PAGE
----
World’s Largest Scuba Diving Community Joins Great Barrier Reef Project

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Divers hold Great Reef Census banner during survey expedition on Spirit of Freedom (Photo: Grumpy Turtle Creative)

The world's largest scuba diver training agency, PADI, has announced a partnership with Citizens of the Great Barrier Reef – a cooperative network of individuals, organisations and businesses working to protect and conserve the Great Barrier Reef – to spread awareness of a mass-scale citizen science project known as The Great Reef Census.

The Great Reef Census is a citizen science initiative dedicated to the preservation of the Earth's largest coral reef system using online image analysis. The project provides both divers and non-divers with the opportunity to have an impact on the long-term health of one of the most world's important underwater ecosystems, and favourite scuba diving hotspot.

'As the impacts of climate change and other threats accelerate around the world, there is an urgent need to scale-up conservation efforts globally, which requires everyone to take part,' says Andy Ridley, CEO of Citizens of the Great Barrier Reef. 'The global dive community is in a unique position to support these efforts with the skills, passion and knowledge needed to support marine conservation efforts.'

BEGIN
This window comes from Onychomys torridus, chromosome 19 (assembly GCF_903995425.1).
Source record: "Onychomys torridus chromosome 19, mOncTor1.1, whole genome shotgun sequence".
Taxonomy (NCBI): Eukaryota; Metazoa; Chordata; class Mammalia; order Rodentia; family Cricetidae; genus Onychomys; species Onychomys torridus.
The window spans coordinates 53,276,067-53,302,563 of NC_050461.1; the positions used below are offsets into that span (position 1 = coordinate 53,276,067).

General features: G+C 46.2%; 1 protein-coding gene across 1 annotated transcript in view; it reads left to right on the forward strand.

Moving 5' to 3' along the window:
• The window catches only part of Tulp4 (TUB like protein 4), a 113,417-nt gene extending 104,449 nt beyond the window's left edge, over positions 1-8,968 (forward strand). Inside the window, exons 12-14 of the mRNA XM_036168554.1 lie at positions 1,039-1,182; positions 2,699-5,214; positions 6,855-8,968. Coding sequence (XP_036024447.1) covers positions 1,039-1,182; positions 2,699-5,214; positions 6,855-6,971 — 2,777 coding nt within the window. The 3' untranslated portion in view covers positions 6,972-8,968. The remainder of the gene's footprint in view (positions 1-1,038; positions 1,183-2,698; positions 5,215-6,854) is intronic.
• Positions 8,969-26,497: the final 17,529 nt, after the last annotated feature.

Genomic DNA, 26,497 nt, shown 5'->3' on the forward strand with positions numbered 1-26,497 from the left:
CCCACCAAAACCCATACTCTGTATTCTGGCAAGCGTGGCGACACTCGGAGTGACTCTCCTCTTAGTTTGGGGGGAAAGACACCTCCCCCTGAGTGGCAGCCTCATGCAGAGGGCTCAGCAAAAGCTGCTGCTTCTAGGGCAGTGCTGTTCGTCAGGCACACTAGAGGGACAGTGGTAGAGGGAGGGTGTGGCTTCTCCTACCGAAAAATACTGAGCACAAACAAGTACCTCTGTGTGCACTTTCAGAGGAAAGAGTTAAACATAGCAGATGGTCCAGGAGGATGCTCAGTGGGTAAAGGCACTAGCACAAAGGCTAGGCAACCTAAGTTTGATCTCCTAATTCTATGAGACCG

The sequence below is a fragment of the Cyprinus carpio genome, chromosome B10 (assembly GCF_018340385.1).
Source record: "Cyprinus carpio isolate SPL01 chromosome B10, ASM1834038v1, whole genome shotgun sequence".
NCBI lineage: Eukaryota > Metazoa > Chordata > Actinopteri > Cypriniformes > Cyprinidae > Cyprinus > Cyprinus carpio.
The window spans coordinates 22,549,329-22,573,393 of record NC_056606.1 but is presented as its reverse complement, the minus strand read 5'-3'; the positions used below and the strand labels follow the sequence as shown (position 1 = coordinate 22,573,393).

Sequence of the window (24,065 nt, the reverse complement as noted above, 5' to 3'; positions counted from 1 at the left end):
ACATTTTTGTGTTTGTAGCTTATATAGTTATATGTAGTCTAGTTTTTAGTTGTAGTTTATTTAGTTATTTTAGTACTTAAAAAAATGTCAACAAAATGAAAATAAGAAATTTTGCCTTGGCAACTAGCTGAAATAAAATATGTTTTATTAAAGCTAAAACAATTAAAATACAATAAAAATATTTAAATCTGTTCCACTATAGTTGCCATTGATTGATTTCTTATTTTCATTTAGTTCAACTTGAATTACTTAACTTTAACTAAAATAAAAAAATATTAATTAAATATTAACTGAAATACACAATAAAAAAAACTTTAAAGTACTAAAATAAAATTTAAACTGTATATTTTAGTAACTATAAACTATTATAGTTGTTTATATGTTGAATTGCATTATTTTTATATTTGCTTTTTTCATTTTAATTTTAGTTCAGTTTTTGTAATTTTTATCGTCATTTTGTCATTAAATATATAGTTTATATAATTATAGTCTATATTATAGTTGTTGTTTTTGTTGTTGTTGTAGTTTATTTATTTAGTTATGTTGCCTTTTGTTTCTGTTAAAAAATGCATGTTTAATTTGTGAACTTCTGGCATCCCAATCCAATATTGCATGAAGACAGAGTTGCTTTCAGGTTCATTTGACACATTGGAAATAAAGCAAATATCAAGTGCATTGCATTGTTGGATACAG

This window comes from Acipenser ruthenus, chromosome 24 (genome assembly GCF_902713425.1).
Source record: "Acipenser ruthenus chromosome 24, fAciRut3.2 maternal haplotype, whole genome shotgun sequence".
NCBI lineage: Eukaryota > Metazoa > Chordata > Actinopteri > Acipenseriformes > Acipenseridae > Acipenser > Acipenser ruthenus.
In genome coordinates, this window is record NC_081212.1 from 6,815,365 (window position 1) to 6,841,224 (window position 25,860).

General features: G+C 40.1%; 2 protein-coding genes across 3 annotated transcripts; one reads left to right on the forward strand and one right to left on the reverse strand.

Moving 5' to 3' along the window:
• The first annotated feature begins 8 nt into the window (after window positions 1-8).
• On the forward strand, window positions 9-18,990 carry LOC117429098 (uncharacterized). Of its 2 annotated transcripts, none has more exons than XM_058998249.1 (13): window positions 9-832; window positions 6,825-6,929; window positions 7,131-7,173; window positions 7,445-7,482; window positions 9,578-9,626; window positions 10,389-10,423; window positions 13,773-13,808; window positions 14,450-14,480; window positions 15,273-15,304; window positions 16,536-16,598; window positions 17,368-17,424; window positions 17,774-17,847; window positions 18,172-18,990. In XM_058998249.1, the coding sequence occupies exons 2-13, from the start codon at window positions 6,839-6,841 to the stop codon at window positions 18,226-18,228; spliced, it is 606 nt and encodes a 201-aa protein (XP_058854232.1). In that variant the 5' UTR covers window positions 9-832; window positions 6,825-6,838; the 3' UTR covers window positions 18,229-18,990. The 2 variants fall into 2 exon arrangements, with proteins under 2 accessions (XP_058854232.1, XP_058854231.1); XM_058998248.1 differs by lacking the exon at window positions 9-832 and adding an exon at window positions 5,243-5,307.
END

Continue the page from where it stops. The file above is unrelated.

From climate change to marine pollution and deforestation, the pressures on global ecosystems are accelerating rapidly. The Great Barrier Reef has experienced three mass coral bleaching events in the last five years, and existing management and monitoring resources are becoming increasingly stretched. 

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Great Reef Census surveys taking place on Poseidon, Agincourt Reef 2 (Photo: Brad Fisher/Ikatere Photography)

'One of the greatest challenges to the Great Barrier Reef is that much of the world believes it’s already gone,' said Ridley. 'But the Reef is massive, the same size as Germany, so the reality is it’s a patchwork system of incredibly healthy, degraded and recovering reefs. Only five to ten per cent of the Great Barrier Reef is regularly surveyed,' he added. 'The Great Reef Census is designed to help fill critical gaps in our knowledge of how individual reefs are coping with stresses and has already returned valuable data.'

Between October and December 2020, divers, dive boats, marine tourism operators and other members of the reef community joined forces to create a makeshift research flotilla and capture large-scale reconnaissance data and images from across Australia’s Great Barrier Reef. Dive crew, scientists, tourists and conservation groups volunteered hundreds of hours and surveyed more than 160 reefs from the far northern tip of Queensland's Cape York to the corals of Swain Reef National Park at the southern end. Over 13,000 images were captured and uploaded to the Great Reef Census platform for analysis.